The takeaway from this should be, prepare for the worst, hope for the best, and keep your expectations realistic.


This definitely isn’t a deal breaker for me. It’s just something that’s been on my mind. Obviously I want to be a captain at a legacy airline. That’s the dream, but if I never get past FO that is in no way a deal breaker. I couldn’t imagine myself in any other career.

Like I said in my post above, I was not under the impression that you were on the fence. I could tell that you were just getting a feel for what it will be like in the next few years. Honestly, no one REALLY knows. We can read all of the charts and stats and studies we want. Even if the estimates come true, everyone has a different experience. I am learning that more and more. I recently upgraded to captain. So, I am learning more about the experiences my first officers have endured. It’s all over the place. At least they all have positive attitudes (for the most part). I think that’s the key. Know that anything can happen regardless of what SHOULD happen.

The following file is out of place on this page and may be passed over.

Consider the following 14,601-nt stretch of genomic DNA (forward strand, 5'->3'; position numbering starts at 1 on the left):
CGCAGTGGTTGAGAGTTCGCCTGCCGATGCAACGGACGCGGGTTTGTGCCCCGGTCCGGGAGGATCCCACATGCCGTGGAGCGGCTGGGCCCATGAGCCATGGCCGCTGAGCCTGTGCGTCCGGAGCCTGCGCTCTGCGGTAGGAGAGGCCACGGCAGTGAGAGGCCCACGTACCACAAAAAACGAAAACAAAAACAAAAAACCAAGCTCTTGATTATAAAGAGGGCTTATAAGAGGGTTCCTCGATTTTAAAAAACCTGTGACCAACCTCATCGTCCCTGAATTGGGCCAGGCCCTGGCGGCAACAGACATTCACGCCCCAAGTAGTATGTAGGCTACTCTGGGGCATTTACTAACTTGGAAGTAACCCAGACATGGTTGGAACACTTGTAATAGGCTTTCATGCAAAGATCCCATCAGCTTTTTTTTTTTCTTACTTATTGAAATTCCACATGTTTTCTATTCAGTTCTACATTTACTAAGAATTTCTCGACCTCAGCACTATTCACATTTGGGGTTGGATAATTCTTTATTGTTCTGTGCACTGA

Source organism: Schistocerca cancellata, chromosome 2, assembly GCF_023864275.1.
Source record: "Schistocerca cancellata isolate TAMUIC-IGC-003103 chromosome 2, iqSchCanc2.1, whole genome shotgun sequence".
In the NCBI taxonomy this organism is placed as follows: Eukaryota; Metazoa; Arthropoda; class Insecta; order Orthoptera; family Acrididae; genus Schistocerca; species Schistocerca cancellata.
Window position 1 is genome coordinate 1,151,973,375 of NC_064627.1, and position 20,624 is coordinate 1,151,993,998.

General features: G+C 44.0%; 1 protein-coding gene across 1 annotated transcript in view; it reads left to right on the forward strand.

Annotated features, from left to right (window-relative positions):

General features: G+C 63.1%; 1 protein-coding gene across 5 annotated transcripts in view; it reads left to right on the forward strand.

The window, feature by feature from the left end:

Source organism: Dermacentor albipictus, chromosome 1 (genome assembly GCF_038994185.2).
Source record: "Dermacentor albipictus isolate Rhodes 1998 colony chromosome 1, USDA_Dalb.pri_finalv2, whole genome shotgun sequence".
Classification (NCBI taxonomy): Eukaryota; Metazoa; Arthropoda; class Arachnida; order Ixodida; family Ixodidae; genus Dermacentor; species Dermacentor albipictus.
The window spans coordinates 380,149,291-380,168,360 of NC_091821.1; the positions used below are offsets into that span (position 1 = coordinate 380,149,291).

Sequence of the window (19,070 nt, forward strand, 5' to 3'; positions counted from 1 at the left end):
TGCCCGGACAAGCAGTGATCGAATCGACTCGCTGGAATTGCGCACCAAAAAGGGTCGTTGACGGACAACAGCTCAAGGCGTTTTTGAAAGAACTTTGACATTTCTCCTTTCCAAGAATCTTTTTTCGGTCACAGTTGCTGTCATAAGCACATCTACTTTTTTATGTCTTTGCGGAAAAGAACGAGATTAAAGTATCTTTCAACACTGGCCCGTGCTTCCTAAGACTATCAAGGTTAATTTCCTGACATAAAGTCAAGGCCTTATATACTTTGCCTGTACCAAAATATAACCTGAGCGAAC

Another thing I forgot to mention is that a lot of pilots have side jobs. That is one of the benefits of being an airline pilot. Pilots have enough time off to maintain a second income which is another way you can prepare for the worst.


Is there a new CNN article? Only one I can find is from 2017, but the shortage is definitely still real, and will only get worse (or better, depending on your perspective) over the next few years.


You’re right. The article I shared was from 2017. I don’t think much has changed since then. Here’s another article from last year:


@Adam will HAL be affected by the pilot shortage? Most of what I’ve read is about American, Delta, United, and the regionals. I know HAL doesn’t hire as many pilots and I’m curious if HAL will be affected by the shortage or not.


The shortage may eventually reach Hawaiian but as you say we’re relatively small carrier and there seems to be a steady stream of qualified applicants.